Posted in Animal Fiction, Fiction, Fiction, Fiction, Intermediate, Middle Grade

Chapter books to take on a camping trip

I know, right now, camping is probably the furthest thing from your minds, but why not? My older boys loved “camping out” in our living room, spreading comforters on the floor for cushioning, and staying up all night giggling and falling asleep while talking into the wee hours of the morning. My eldest “camps” in his little brother’s room in the dog days of summer, when Gabe’s air conditioner is a lot cooler than Will’s. And Gabe and his buddies have had sleepovers where they camp out, sleeping bags all over the living room, and stuffed animals, action figures, and assorted iPads strewn about. So why not consider a camping trip for your kiddos now? Hike on over to a room that can fit you all, and settle in with some snacks, some games, and some good books.

McTavish Goes Wild, by Meg Rosoff/Illustrated by Grace Easton, (May 2020, Candlewick Press), $21.99, ISBN: 9781536203318

Ages 7-10

Originally published in the UK, this is the second book in the McTavish Stories series, starring a rescued dog and his adopted family – although, as McTavish would tell you, he’s the one who rescued them. The Peachey family is a little quirky, as most families are; in this second installment, the family frets over where to go on vacation. Young Betty Peachey wants to go camping, but Pa Peachey is convinced that nature is far too dangerous to be out and about in. Teenage brother Ollie just wants to be somewhere where there are dance clubs where he can find a girlfriend, and big sister Ava wants to stay home and read German philosophy. Thank goodness for Ma Peachey, who sides with Betty. Once out in nature, McTavish sees that it’s up to him to get this family acclimated to the Great Outdoors, in sweet and fun fashion. The story is gentle, moves at a leisurely pace with humor throughout. Black and white drawings give life to the text. Intermediate readers will get a kick out of this quirky family and their canine companion, who seems to be two steps ahead of the game. You won’t need to have read the first book, Good Dog McTavish, to jump right into this series, but animal fiction fans will want to – make sure you have both on the shelf.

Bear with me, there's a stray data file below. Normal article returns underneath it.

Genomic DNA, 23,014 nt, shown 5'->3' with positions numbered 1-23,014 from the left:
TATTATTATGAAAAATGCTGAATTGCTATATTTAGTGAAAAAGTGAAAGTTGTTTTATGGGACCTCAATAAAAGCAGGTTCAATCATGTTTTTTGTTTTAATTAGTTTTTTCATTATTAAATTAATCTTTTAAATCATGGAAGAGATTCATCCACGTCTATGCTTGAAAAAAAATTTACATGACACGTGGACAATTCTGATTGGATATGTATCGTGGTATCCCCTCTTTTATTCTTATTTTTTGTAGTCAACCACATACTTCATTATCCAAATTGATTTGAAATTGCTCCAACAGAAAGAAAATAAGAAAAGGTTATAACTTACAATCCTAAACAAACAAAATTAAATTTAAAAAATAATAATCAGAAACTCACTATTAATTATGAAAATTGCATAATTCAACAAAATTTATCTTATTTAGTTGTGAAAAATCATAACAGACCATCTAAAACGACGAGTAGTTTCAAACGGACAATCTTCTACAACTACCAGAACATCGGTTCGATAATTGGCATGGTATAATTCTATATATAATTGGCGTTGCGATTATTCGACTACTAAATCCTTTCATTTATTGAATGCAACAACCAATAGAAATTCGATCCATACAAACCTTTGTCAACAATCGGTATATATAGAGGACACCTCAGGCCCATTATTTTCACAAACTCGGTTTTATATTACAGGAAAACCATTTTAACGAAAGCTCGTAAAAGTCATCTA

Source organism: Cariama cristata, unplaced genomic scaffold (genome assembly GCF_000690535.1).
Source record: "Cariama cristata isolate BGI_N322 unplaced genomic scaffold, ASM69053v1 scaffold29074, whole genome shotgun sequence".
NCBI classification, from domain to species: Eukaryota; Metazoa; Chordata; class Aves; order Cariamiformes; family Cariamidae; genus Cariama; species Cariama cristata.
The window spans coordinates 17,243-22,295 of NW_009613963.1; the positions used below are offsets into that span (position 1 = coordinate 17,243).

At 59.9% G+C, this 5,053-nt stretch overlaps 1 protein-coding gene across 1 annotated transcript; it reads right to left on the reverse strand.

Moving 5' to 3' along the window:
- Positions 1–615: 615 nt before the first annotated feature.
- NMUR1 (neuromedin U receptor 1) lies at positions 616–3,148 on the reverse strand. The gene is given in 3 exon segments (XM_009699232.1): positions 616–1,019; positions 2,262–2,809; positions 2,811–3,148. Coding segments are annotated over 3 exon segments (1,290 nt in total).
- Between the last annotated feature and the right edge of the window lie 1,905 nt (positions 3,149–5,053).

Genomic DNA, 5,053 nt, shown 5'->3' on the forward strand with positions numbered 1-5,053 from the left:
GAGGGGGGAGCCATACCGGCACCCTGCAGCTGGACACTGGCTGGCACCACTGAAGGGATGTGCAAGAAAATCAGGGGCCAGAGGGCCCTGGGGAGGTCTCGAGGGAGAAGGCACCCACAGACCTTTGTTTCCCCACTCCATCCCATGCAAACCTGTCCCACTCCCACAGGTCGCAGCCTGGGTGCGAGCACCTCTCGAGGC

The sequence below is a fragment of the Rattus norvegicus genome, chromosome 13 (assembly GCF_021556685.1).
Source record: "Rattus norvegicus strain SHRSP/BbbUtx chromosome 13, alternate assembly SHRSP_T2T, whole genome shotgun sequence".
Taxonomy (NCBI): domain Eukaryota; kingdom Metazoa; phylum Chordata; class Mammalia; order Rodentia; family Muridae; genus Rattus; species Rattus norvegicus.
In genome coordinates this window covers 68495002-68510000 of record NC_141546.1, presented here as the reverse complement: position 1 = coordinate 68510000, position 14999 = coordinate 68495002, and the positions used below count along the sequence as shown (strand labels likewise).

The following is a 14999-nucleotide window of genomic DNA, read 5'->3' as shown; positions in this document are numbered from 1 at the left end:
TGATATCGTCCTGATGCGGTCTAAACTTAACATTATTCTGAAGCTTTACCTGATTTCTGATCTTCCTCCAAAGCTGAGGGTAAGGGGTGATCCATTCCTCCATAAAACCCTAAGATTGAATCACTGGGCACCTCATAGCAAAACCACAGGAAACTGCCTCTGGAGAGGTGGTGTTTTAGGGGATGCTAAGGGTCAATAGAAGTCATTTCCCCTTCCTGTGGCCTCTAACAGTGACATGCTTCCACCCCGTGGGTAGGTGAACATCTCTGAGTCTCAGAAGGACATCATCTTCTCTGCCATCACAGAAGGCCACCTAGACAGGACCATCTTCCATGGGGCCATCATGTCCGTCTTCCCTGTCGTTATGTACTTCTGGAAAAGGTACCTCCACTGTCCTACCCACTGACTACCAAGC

The Infamous Ratsos Camp Out, by Kara LaReau/Illustrated by Matt Myers, (May 2020, Candlewick Press), $19.99, ISBN: 9781536200065

Ages 6-10

The fifth book in the Infamous Ratsos series Ralphie and Louie Ratso going on a camping trip with the Big City Scouts, with Grandpa Ratso as their guide. Even with Grandpa’s guidance and experience as a Scoutmaster, the Scouts learn that camping isn’t as easy as they think it is: pitching a tent, making a fire, and finding their way through the woods is hard! They have to learn to work together, and they have to learn that asking for help is the most important skill a Scout – or anyone – can have. With fun scout-meets-urban living references to badges like City Smarts and Cleanup, and scouting levels like Streets and Avenues instead of Cub and Weeblo, this is a cute addition to the series. Black and white cartoony illustrations of the Ratsos throughout the book really engage the reader. Enjoy a chapter sample from Candlewick’s page and consider adding this series to your intermediate collection if you haven’t yet.

Make some merit badges – all you need is paper, scissors, and imagination! Come up with fun merit badge ideas: ate a vegetable, read for 30 minutes, Kitchen Science, Minecrafter. The possibilities are endless, and we’re not going anywhere, anytime soon. Make it fun.

Posted in picture books, Preschool Reads

Patience is hard: Now? Not yet!

Now? Not Yet!, by Gina Perry, (June 2019, Tundra), $17.99, ISBN: 9781101919521

Ages 3-6